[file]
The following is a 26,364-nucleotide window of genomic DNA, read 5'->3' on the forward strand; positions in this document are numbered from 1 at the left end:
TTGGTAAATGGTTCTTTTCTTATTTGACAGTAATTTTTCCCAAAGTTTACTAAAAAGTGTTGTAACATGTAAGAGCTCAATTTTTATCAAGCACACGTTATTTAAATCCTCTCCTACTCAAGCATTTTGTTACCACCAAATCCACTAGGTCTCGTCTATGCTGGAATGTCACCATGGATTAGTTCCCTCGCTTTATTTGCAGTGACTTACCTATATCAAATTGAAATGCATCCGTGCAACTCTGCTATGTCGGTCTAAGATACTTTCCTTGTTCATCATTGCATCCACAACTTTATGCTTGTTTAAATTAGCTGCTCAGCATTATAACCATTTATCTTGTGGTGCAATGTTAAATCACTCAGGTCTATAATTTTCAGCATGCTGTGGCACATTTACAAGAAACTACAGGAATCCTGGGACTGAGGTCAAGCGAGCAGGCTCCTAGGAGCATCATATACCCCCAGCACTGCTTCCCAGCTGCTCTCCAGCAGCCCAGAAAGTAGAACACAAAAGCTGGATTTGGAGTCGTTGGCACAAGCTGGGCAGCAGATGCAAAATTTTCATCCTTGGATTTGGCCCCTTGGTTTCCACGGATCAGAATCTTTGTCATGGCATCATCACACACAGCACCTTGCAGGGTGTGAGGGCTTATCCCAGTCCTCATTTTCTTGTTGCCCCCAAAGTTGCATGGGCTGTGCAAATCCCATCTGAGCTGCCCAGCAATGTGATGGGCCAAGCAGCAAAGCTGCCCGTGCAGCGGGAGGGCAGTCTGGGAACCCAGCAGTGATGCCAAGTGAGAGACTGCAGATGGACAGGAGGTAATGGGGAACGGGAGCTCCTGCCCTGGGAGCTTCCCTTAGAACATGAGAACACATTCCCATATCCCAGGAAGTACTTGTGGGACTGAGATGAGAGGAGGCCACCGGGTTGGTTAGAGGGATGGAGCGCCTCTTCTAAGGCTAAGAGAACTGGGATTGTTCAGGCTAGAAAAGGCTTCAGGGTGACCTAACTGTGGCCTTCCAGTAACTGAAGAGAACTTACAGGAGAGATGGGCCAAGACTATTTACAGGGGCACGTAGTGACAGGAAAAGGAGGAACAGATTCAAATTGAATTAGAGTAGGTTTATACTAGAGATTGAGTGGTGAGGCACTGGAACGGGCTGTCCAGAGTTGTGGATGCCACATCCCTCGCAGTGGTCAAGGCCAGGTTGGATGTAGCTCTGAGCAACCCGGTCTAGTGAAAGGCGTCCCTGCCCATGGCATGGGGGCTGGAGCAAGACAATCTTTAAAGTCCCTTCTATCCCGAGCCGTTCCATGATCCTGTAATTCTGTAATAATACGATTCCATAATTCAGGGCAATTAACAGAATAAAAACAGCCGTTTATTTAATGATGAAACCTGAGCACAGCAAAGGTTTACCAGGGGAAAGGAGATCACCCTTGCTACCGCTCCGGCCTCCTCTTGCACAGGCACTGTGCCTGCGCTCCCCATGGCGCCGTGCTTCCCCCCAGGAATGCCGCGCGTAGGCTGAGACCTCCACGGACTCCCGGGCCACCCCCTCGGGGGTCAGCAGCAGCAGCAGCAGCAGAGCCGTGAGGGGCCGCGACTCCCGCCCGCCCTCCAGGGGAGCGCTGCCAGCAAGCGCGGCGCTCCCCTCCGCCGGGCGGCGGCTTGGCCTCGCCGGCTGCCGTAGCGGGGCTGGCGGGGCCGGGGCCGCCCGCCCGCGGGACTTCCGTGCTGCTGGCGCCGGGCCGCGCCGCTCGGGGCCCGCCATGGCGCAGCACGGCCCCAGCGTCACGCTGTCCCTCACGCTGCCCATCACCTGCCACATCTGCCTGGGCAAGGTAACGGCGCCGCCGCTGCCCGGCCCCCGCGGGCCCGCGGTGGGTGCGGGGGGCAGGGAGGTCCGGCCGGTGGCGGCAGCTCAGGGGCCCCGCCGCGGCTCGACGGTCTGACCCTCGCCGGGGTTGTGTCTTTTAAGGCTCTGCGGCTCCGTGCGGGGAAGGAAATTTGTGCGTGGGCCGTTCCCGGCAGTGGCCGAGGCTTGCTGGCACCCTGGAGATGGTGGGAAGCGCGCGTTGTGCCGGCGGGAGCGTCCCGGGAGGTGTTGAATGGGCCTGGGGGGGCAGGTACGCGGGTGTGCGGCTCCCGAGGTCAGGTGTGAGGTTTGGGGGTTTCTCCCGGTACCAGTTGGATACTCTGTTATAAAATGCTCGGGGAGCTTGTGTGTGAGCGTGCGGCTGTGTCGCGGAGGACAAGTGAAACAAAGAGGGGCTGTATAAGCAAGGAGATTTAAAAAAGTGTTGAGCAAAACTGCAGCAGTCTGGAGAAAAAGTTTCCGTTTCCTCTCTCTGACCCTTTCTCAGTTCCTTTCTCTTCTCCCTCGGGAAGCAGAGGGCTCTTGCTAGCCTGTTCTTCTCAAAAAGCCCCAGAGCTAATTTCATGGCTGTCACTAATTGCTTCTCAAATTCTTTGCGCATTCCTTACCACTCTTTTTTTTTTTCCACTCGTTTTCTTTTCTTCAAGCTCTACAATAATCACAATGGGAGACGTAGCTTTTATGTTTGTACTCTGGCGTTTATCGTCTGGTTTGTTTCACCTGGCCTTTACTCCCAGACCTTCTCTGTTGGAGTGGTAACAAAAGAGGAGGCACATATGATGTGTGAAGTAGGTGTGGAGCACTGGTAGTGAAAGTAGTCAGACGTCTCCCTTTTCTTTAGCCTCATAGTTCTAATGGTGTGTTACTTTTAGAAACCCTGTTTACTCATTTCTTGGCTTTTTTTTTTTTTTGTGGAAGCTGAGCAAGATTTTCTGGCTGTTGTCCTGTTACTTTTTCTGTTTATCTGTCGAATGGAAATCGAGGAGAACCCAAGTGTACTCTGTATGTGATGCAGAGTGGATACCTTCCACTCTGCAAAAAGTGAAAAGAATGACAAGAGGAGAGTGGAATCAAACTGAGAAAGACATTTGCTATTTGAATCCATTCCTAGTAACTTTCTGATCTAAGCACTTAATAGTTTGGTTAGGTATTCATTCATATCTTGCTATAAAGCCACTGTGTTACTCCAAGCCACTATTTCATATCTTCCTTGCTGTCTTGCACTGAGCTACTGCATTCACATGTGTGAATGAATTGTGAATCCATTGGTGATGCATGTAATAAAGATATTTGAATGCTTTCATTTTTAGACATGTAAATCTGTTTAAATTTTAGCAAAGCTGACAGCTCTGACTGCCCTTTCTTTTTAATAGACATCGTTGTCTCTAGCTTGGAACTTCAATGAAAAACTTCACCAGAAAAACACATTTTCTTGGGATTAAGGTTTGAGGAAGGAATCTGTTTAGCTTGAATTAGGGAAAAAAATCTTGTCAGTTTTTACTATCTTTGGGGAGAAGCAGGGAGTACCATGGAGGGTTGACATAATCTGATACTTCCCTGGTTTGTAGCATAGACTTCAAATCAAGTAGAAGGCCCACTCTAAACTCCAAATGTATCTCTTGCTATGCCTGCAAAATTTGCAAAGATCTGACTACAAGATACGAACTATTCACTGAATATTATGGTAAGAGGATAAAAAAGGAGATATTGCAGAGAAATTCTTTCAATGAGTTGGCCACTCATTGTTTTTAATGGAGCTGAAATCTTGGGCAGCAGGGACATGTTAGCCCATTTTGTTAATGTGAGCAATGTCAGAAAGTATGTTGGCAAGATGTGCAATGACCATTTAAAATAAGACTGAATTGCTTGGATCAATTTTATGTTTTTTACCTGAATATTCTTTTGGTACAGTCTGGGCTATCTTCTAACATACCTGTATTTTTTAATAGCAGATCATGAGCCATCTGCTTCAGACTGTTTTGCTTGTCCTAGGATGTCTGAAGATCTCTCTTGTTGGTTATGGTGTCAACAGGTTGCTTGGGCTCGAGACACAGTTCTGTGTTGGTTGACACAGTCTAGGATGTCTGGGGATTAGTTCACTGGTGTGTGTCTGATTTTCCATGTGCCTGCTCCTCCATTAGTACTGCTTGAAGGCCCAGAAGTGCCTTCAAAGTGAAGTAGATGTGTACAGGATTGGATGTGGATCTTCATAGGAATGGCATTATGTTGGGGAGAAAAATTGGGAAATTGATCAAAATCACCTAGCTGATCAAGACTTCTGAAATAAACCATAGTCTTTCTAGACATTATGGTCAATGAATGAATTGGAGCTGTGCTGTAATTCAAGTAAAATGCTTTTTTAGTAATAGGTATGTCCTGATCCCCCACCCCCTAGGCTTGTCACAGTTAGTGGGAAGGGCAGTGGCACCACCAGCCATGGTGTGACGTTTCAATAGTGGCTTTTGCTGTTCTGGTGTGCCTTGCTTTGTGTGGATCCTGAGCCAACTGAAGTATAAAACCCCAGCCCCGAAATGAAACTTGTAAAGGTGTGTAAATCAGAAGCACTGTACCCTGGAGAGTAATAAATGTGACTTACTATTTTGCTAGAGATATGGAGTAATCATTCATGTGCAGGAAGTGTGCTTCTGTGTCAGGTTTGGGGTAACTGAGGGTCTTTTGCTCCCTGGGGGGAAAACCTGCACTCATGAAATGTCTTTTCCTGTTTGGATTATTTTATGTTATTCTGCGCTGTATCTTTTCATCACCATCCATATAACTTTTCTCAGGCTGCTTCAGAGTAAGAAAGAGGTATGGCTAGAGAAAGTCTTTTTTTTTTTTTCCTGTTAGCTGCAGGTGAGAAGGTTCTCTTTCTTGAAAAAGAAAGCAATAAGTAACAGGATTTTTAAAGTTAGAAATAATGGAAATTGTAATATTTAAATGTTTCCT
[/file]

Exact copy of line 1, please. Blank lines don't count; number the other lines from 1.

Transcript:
The following is a 26,364-nucleotide window of genomic DNA, read 5'->3' on the forward strand; positions in this document are numbered from 1 at the left end: